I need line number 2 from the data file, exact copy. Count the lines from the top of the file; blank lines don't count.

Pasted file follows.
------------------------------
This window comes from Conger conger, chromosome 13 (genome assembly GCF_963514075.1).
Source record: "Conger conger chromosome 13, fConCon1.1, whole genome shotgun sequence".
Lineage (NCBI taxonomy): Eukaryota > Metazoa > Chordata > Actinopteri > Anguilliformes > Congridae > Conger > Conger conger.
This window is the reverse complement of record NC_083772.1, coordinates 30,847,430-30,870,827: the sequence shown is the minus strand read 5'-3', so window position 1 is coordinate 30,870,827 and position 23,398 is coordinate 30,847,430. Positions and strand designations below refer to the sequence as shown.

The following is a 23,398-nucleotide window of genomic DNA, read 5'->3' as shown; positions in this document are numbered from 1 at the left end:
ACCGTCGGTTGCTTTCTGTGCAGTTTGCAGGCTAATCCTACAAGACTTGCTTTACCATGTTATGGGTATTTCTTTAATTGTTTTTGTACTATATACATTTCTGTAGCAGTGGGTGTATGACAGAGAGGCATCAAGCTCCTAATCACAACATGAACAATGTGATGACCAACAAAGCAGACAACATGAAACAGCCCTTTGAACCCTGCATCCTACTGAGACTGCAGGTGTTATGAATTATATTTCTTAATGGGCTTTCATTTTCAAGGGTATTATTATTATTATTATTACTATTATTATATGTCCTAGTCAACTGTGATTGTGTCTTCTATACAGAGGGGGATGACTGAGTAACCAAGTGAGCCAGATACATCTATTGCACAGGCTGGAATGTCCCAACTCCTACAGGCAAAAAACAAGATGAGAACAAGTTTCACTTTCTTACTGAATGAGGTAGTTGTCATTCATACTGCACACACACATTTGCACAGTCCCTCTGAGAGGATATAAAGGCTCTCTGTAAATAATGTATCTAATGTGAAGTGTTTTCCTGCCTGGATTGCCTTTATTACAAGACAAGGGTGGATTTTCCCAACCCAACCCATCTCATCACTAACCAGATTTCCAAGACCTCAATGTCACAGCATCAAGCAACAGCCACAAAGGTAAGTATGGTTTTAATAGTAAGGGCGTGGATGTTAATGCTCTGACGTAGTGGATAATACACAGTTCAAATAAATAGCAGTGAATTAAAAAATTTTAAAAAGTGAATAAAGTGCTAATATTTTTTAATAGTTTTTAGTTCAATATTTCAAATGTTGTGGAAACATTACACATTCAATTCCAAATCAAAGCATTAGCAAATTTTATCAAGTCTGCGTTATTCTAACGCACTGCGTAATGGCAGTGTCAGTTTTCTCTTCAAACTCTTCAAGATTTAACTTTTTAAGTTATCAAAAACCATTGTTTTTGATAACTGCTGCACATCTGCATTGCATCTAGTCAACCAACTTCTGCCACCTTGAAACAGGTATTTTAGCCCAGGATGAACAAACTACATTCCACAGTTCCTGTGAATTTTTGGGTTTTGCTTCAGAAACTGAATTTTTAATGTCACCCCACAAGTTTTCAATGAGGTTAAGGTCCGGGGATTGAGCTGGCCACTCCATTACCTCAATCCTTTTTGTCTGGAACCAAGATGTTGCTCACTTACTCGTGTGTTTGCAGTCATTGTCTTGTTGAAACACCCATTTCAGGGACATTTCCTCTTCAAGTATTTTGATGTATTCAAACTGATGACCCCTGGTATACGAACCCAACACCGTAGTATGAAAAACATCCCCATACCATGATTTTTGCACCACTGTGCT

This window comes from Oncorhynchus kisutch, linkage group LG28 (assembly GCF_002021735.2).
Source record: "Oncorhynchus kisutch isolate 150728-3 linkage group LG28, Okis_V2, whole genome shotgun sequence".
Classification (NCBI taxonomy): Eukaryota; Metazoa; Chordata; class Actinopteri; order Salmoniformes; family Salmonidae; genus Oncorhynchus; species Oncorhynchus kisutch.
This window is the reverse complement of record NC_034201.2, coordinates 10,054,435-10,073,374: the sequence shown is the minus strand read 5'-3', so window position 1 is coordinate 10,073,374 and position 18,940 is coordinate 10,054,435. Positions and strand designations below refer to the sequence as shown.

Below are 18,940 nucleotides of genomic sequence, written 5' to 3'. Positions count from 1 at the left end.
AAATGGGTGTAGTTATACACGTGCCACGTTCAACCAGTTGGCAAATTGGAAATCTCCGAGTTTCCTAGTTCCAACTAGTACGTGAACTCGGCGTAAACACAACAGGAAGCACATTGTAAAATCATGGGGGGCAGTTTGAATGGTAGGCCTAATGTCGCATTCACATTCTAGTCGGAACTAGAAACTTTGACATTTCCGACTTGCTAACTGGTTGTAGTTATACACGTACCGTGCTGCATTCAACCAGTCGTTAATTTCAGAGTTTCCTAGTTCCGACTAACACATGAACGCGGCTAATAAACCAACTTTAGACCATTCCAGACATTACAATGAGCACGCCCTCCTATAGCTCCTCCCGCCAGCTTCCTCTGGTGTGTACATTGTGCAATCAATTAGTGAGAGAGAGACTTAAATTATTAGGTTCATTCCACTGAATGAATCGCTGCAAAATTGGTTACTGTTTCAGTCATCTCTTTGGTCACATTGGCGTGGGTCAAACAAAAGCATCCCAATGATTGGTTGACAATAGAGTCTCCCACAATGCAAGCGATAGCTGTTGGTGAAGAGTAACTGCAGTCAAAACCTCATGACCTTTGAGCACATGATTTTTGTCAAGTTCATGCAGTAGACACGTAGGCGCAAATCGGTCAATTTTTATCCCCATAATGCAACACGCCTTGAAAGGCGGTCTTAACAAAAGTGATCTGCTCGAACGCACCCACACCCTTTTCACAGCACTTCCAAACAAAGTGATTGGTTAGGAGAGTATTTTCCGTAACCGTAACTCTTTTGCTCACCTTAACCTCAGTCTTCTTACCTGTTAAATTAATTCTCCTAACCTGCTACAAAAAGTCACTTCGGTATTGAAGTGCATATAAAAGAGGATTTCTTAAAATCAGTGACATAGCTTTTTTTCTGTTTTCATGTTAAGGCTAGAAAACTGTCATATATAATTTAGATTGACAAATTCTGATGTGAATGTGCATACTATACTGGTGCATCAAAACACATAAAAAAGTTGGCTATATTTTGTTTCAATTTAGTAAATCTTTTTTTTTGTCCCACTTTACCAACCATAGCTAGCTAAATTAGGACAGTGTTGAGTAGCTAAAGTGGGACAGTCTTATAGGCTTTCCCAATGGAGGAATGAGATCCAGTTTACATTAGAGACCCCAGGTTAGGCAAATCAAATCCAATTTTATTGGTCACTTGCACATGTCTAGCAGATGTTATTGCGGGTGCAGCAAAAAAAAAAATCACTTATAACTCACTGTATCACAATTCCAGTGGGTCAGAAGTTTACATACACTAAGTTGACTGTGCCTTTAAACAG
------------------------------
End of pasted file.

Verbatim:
Source record: "Conger conger chromosome 13, fConCon1.1, whole genome shotgun sequence".